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Watching Out for the Boomerang Effect

January 2007, F&I and Showroom - Feature

by Joe Bartolone - Also by this author

I’m not an expert at reading body language, but after a while you can tell when someone doesn’t fully comprehend the question you are asking. Some people squint, others tilt their head to one side, a few look upward with a pondering look, and then there’s always the “deer in the headlights” glare.

As compliance consultants, gvo3 & Associates’ primary goal is helping dealerships understand their risks and exposure with regard to compliance issues in the sales and F&I departments. We accomplish this through an interview process and a very thorough review of the documentation found in the deal jackets. During the course of a compliance review, one of the questions we always ask the dealership’s management staff is if they would describe their adverse action notice process. This is when we usually get the funny looks. Then we ask the same question by substituting adverse action notice with the words “turn down letter.” This usually puts everybody back on the same page. What we find is that most dealerships do not have a defined process to deal with adverse action notices.

Several prominent attorneys and other industry experts have written excellent articles on the subject in industry publications such as F&I Management and Technology. If you haven’t read them, I would strongly suggest you do. In this article, I will focus on identifying areas of potential exposure, developing a documented process, and offer my insights on implementing an automated solution to address the issue.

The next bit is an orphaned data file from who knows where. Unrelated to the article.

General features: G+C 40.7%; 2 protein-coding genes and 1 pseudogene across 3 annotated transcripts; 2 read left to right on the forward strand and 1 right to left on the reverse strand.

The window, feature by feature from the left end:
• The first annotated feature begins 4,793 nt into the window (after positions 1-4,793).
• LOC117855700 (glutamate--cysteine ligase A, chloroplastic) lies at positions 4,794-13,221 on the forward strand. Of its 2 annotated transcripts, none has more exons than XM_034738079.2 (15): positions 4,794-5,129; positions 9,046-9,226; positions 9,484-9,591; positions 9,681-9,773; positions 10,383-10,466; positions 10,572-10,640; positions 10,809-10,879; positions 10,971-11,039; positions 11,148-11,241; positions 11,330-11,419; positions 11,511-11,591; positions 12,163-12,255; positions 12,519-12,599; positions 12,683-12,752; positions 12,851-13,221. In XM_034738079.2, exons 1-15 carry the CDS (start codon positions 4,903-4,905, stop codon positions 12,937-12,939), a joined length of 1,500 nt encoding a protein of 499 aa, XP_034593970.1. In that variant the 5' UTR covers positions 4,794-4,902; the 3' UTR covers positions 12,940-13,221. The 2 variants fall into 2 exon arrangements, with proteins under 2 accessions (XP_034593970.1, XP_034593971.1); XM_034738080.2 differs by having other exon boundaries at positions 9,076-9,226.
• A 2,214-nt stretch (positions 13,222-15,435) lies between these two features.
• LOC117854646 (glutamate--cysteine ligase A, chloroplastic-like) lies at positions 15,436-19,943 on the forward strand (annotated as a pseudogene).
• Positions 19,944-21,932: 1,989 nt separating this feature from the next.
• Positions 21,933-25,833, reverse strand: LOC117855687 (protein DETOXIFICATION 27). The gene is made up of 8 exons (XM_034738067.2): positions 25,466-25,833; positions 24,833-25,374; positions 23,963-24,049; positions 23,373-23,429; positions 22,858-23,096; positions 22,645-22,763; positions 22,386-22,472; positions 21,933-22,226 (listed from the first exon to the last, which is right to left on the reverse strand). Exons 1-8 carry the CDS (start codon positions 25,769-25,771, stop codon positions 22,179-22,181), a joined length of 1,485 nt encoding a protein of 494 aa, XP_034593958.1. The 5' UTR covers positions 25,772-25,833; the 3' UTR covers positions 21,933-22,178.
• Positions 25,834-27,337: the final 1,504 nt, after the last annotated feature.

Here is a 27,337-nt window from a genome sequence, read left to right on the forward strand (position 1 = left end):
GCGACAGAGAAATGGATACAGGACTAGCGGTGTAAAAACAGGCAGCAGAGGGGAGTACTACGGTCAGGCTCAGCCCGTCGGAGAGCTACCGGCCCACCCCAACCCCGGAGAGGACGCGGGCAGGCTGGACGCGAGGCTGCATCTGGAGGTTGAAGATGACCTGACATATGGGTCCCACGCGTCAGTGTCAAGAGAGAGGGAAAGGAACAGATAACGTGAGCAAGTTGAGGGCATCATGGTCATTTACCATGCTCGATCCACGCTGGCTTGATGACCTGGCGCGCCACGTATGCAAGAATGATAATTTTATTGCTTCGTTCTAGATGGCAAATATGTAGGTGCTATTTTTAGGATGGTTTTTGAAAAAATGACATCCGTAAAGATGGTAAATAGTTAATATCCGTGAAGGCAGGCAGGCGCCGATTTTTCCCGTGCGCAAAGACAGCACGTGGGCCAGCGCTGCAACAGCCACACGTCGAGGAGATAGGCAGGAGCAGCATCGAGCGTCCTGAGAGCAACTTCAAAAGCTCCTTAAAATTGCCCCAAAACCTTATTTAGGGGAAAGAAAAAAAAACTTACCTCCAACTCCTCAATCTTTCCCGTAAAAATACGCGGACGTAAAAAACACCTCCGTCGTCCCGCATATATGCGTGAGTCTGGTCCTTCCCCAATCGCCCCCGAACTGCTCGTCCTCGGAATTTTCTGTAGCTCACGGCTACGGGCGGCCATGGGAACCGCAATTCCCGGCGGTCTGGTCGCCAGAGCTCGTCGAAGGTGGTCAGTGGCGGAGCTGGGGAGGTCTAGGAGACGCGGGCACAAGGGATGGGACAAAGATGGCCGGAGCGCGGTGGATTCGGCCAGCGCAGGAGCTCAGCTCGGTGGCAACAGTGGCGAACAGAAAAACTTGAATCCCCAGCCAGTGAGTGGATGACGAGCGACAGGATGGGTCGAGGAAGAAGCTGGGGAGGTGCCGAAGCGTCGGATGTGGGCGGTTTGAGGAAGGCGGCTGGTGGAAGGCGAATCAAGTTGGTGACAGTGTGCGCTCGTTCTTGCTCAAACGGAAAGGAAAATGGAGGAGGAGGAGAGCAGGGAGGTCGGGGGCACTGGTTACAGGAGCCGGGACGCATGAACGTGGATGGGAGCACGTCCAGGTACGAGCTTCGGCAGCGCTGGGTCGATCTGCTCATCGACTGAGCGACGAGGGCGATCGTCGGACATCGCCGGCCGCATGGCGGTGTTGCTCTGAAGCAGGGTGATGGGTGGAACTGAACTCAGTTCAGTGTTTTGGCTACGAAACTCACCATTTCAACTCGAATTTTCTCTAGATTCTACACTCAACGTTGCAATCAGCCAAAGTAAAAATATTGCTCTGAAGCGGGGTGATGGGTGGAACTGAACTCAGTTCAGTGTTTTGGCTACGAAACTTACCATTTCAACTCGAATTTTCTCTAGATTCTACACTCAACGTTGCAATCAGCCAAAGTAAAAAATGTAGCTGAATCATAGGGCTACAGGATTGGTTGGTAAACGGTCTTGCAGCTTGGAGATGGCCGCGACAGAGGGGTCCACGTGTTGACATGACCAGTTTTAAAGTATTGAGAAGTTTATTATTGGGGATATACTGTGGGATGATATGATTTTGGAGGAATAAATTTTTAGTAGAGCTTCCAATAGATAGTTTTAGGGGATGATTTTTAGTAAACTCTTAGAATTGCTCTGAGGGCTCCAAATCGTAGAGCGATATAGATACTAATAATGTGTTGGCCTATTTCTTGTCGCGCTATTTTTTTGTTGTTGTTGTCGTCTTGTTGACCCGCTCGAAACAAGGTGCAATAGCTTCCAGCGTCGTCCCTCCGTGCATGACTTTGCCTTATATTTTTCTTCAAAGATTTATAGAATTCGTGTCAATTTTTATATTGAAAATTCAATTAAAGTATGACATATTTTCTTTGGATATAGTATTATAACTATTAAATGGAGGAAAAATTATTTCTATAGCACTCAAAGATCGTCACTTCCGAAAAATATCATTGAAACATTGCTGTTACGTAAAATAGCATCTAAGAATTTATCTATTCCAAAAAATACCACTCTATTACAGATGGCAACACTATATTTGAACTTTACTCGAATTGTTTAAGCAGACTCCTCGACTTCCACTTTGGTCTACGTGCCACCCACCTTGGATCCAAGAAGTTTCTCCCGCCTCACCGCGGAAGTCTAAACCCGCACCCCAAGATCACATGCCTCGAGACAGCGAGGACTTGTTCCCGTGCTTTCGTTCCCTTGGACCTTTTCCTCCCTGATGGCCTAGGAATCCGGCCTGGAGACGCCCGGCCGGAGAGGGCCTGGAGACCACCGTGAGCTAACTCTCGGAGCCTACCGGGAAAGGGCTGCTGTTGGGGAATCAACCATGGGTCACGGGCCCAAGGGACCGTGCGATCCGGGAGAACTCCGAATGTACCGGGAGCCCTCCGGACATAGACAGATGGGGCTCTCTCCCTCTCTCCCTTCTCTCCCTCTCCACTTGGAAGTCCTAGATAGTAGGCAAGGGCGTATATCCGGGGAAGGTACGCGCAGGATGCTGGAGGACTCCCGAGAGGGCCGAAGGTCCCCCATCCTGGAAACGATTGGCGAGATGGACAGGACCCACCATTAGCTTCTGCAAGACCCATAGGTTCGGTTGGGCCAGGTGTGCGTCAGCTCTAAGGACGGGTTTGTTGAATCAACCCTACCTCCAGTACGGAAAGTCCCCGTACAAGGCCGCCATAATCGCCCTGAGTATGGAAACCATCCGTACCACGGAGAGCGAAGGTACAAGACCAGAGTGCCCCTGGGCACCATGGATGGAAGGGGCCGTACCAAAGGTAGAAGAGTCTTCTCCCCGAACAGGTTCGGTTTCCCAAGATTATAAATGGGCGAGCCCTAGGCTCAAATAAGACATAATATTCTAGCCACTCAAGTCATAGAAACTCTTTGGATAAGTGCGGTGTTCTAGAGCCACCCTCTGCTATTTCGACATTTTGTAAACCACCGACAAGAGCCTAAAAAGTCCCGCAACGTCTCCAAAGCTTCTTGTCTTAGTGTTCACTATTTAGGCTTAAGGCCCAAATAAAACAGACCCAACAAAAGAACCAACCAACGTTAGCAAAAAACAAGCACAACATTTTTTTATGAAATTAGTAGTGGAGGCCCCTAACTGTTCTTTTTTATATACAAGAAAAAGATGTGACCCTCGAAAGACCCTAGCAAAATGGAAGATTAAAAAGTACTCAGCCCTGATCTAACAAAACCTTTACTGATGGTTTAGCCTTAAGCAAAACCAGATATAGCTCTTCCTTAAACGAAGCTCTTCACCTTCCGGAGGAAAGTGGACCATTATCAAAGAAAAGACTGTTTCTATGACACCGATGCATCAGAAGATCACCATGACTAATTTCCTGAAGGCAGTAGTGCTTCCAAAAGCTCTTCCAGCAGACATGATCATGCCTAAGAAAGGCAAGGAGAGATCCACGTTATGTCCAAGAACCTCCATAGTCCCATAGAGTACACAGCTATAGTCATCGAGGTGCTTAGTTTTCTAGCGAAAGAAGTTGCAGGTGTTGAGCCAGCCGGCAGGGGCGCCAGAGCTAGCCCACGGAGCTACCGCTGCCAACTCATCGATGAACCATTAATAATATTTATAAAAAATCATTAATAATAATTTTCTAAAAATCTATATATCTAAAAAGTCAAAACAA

When going through a deal file, we look at each completed credit application, the credit reports and the fax backs from each lender. We can determine from these documents whether all of the applicants have been submitted for consideration to a lender. At some point in the sales or F&I process, the dealership has taken the credit application on the buyer and co-buyer to run a credit report on both applicants. Occasionally, one of the applicants may have a significantly lower credit score than the other. The F&I manager or desk manager decides not to submit one of the applicants because he or she could affect the tier level or deal approval. This is probably the right thing to do to get the deal approved, but it is also one of those situations where you are required to send a notice informing the applicant of your actions.

Special Event Sales

Special event sales are designed to generate a lot of floor traffic in a short period of time — typically two or three days. These may occur at the dealership or at an offsite location (e.g., a stadium used-car sale). There is always some form of promotion, giveaway, or enticement to draw customers — which can sometimes attract hundreds of potential buyers to the event. The sales staff is challenged to quickly sort through the traffic to find the qualified buyers. This is usually accomplished by requiring each visitor to complete a short registration form in order to qualify for the promotion. Many times, the registration form includes blanks for the customer’s name and address, social security number, date of birth, and language in micro print authorizing the dealership to check his or her credit history. Note that this practice would probably not make the top 10 list of recommended ways to comply with Reg. B, ECOA, FCRA and FACTA regulations. There is typically a stack of screened credit reports that were not submitted to lenders and a stack of conditioned deals that never got delivered at the end of the promotion. All the paperwork is put in the dead deal file. At the end of the day the closed deals are counted, the cash spiffs are paid, and everybody is giving high fives. Does anyone ever remember the dealer or GM asking, “OK, whose turn is it to send out the adverse action notices?”

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